A History of the County of York East Riding: Volume 1, the City of Kingston Upon Hull. Originally published by Victoria County History, London, 1969.
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OTHER RELIGIOUS BODIES
With no medieval Anglo-Jewish community, the origin of the Hull Jewry lies in the 18th century. (fn. 1) The Old Hebrew Congregation met first in a former Roman Catholic chapel in Posterngate which it repaired after damage done during the Gordon riots of 1780. Its leading member may have been Michael Levy, a watch-maker, who was registered at Hull in 1770. (fn. 2) In 1796 it was said that 20–30 people attended the synagogue. (fn. 3) After differences within the congregation, a second synagogue was established by Joseph Lyon in the 1820s, but the congregation was re-united by 1826. (fn. 4) The average Sabbath attendance was said to be only 40 in 1834, (fn. 5) and the Jewish population of the city was 65 in 1847. (fn. 6) On the day of the 'Religious Census' in 1851 attendances at the synagogue were 74 in the morning, 17 in the afternoon, and 21 in the evening. (fn. 7) There were 80 members in 1854 and 112 in 1870. (fn. 8)
Three other congregations have been established —the Central in 1886, whose first meeting-place was in School Street, the Western in 1902, meeting in Linnaeus Street, (fn. 9) and the New in 1928, meeting in Lower Union Street. (fn. 10) The New Congregation ceased to exist during the Second World War. The successive meeting-places of these congregations, as well as several mission rooms, have all been situated in the area immediately to the west of the Old Town, and since 1903 the Old Congregation has met there, too. In 1962, when the Jewish population of Hull was said to be 2,000, the Old Hebrew Congregation had a membership of 250 and the Western of 360. (fn. 11) In 1964 the Central Congregation numbered about 80 families. (fn. 12)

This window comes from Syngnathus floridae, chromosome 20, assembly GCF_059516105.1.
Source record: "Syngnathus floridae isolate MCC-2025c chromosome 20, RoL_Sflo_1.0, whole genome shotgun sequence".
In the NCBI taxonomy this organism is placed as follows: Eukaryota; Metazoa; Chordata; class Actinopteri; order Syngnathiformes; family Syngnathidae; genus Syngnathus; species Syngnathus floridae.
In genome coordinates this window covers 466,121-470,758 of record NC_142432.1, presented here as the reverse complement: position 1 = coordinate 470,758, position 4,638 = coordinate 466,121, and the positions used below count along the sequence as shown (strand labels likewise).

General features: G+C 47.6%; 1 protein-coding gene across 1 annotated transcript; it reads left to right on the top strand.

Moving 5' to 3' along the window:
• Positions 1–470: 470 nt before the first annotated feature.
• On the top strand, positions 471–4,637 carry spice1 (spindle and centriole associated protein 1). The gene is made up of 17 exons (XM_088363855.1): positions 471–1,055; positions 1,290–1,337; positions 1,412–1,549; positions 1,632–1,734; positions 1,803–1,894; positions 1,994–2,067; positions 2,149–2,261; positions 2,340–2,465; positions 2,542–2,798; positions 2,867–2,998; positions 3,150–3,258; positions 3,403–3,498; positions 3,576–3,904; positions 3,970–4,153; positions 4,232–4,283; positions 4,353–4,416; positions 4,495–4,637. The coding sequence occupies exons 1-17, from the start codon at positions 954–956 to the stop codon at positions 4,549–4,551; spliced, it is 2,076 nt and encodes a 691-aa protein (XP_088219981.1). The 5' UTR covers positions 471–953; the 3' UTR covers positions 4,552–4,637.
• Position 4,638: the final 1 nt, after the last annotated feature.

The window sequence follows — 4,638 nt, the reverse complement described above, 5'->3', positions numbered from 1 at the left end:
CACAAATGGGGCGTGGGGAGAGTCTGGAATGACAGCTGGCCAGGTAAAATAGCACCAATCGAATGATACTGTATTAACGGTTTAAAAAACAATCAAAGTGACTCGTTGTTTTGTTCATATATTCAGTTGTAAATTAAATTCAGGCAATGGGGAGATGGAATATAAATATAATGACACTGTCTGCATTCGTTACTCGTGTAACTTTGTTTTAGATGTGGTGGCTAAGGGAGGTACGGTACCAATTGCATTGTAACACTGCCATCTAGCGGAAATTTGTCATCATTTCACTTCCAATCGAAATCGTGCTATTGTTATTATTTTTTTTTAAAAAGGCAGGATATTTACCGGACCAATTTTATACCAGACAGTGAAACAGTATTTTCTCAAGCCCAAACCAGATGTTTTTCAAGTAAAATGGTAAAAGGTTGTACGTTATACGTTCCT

The first Jewish burial ground was situated off Walker Street. Some time after 1812 it was replaced by a larger ground in Hessle Road, but this was closed in 1857 and in the following year a cemetery was opened at Marfleet. An additional cemetery in Ella Street was opened c. 1900. (fn. 13)
The work of the Hull Hebrew Board of Guardians includes the provision of homes for old people. A house in Anlaby Road was bought in 1953 to be used for flats: in 1961 ten old people were living there, and five in an old people's home. (fn. 14)
Cogan Street: the former Congregational chapel, acquired in 1914 to replace School Street. It was replaced by West Parade in 1940(2) and destroyed during the Second World War (Jewish Year Bk. 1962, 104).
Lower Union Street: the former Methodist chapel, used as a Jewish mission from 1916(3) and as a synagogue from 1928(4) until 1941, when it was damaged by bombing. It was subsequently repaired and was still used by Jewish youth organisations in 1964 (ex inf. Rabbi Dr. C. J. Cooper).
Posterngate: the former Roman Catholic chapel, wrecked during the Gordon riots in 1780 and rebuilt by the Jews. It was united with Parade Row and moved to Robinson Row in 1826. The building was used as a workshop in 1865.(5) It had apparently been demolished by 1964.
Robinson Row: built in 1826 after Posterngate and Parade Row were united;(5) 100 sittings (H.O. 129/24/519–20). It was rebuilt in 1852 (Hull Advertiser, 1 Oct. 1852) and registered in 1856;(2) 250 sittings (O.S. Map 1: 1,056 (1856)). It was replaced by Osborne Street in 1903(2) and subsequently used as a warehouse; it is said to have been demolished in 1928.(4)